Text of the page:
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An ActiveRecord extension to switch between multiple databases, such as in a master/slave setup

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A simple, no-nonsense ActiveRecord extension which allows the application to switch between multiple database connections, such as in a master/slave environment. For example:

Multidb.use(:slave) do
  @posts = Post.all

The extension was developed in order to support PostgreSQL 9.0's new hot standby support in a production environment.

Randomized balancing of multiple connections within a group is supported. In the future, some kind of automatic balancing of read/write queries might be implemented.

Testet with Rails 2.3.11. No guarantees about Rails 3.

Comparison to other ActiveRecord extensions

Unlike other, more full-featured extensions such as Octopus and Seamless Database Pool, Multidb aims to be:

  • Implemented using a minimal amount of monkeypatching magic. The only part of ActiveRecord that is overriden is ActiveRecord::Base#connection.

  • Non-invasive. Very small amounts of configuration and changes to the client application are required.

  • Orthogonal. Unlike Octopus, for example, connections follow context:

    Multidb.use(:master) do @post = Post.find(1) Multidb.use(:slave) do @post.authors # This will use the slave end end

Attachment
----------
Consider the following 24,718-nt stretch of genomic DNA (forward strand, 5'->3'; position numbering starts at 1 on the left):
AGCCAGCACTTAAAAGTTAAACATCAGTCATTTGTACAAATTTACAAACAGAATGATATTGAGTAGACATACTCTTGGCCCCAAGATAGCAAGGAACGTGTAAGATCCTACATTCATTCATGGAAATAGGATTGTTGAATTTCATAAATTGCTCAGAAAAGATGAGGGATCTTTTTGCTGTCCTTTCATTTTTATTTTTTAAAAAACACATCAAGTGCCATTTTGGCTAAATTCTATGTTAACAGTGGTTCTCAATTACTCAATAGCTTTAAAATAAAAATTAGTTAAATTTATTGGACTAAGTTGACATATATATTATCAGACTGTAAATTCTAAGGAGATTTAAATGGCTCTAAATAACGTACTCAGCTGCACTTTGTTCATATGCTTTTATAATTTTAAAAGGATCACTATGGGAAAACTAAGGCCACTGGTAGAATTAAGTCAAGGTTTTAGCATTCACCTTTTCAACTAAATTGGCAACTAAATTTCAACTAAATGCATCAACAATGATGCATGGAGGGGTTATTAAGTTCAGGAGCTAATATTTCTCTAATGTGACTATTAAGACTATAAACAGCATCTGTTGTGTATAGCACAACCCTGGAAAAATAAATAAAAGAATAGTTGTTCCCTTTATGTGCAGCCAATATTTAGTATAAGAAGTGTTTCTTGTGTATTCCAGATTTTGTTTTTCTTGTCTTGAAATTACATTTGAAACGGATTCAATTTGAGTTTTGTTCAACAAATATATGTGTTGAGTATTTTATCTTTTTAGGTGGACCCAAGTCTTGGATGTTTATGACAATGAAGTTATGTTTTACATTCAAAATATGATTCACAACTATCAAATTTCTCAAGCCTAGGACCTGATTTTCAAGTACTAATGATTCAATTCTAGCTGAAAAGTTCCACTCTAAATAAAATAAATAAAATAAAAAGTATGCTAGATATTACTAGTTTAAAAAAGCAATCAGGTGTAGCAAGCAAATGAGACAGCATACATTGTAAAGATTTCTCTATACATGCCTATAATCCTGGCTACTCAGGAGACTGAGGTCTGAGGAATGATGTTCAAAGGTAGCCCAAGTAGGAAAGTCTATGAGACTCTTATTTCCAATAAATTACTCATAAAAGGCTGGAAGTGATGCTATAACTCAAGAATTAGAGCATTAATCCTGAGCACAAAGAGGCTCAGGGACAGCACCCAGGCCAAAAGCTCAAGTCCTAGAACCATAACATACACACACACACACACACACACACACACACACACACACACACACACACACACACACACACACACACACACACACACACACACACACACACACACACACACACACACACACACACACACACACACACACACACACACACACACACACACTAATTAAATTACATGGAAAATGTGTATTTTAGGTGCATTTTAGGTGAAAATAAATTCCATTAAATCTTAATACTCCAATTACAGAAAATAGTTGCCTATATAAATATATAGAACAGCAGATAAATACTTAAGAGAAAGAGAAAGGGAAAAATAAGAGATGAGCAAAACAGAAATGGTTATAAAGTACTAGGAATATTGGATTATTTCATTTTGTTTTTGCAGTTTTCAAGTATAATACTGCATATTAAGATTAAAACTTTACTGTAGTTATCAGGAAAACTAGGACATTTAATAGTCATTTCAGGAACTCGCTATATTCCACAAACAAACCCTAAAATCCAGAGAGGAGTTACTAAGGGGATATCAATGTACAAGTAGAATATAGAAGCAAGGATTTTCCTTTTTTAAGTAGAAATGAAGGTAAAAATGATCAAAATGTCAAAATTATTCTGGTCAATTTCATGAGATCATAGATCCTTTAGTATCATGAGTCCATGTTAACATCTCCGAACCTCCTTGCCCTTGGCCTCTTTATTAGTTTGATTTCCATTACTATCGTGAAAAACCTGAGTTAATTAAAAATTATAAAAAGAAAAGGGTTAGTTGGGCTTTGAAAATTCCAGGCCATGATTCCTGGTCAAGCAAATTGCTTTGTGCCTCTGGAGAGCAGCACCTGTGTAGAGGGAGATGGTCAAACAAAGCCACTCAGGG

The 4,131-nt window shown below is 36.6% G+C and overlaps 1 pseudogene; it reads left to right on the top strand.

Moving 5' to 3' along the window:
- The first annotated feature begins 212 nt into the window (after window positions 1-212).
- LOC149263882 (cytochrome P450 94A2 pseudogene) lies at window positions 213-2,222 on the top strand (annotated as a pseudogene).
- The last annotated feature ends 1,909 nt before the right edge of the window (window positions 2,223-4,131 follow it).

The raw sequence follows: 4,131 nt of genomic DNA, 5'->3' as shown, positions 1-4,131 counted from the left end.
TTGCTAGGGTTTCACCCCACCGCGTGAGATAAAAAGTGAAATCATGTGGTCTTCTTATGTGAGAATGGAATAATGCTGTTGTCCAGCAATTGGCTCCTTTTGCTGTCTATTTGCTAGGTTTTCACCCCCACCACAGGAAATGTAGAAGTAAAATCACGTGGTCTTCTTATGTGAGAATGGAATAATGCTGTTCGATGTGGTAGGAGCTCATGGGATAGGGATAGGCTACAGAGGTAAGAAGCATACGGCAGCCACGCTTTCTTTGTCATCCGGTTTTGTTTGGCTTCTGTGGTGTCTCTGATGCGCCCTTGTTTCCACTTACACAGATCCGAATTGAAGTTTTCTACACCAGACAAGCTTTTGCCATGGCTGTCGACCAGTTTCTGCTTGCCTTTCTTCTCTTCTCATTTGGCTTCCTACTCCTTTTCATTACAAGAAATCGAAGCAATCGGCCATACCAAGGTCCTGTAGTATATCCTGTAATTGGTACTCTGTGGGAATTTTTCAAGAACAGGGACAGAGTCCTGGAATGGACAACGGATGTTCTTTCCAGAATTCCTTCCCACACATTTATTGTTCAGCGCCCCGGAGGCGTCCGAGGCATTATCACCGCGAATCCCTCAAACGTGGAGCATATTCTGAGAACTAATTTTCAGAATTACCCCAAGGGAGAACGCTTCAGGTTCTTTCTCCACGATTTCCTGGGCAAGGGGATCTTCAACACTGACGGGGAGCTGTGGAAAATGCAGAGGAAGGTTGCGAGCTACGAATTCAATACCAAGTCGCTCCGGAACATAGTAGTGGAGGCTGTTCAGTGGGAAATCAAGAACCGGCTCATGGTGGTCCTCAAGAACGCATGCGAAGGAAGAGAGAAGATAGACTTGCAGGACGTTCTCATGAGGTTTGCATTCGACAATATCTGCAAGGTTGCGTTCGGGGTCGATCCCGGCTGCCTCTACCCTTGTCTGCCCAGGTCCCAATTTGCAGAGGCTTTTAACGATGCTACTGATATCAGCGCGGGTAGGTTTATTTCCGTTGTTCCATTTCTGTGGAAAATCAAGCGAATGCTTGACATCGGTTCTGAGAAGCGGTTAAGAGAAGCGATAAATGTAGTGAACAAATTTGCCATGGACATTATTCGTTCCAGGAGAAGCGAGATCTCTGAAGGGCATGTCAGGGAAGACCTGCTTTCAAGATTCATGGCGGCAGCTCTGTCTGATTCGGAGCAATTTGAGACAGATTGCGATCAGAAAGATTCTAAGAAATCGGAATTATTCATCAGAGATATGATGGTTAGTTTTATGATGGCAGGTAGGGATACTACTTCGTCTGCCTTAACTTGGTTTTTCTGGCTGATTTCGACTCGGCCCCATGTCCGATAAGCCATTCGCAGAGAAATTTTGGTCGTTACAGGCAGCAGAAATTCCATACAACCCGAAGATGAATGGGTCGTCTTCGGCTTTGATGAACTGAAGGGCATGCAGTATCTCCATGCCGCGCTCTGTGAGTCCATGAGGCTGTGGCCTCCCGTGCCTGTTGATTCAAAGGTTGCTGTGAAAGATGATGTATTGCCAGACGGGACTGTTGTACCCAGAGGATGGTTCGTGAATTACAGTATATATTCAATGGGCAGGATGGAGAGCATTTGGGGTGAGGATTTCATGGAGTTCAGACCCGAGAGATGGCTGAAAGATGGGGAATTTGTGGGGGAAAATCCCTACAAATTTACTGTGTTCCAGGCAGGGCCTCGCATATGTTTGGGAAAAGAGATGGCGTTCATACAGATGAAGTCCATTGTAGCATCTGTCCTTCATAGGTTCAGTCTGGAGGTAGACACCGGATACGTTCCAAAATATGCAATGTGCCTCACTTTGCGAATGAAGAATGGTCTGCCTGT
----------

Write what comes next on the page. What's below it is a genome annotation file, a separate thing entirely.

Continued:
• Low-overhead. Since connection is called on every single database operation, it needs to be fast. Which it is: Multidb's implementation of connection incurs only a single hash lookup in Thread.current.

However, Multidb also has fewer features. At the moment it will not automatically split reads and writes between database backends.

Getting started

In Rails 2.x applications without a Gemfile, add this to environment.rb:

config.gem 'ar-multidb'

In Bundler-based on Rails apps, add this to your Gemfile:

gem 'ar-multidb', :require => 'multidb'

You may also install it as a plugin:

script/plugin install git://

All that is needed is to set up your database.yml file:

  adapter: postgresql
  database: myapp_production
  username: ohoh
  password: mymy
  host: db1
        host: db-slave

Each database entry may be a hash or an array. So this also works:

  adapter: postgresql
  database: myapp_production
  username: ohoh
  password: mymy
  host: db1
        - host: db-slave1
        - host: db-slave2

The database hashes follow the same format as the top-level adapter configuration. In other words, each database connection may override the adapter, database name, username and so on.

To use the connection, modify your code by wrapping database access logic in blocks:

Multidb.use(:slave) do
  @posts = Post.all

To wrap entire controller requests, for example:

class PostsController < ApplicationController
  around_filter :run_using_slave

  def run_using_slave(&block)
    Multidb.use(:slave, &block)

You can also set the current connection for the remainder of the thread's execution:

# Do work

Note that the symbol :default will (unless you override it) refer to the default top-level ActiveRecord configuration.


Copyright (c) 2011 Alexander Staubo. Released under the MIT license. See the file LICENSE.

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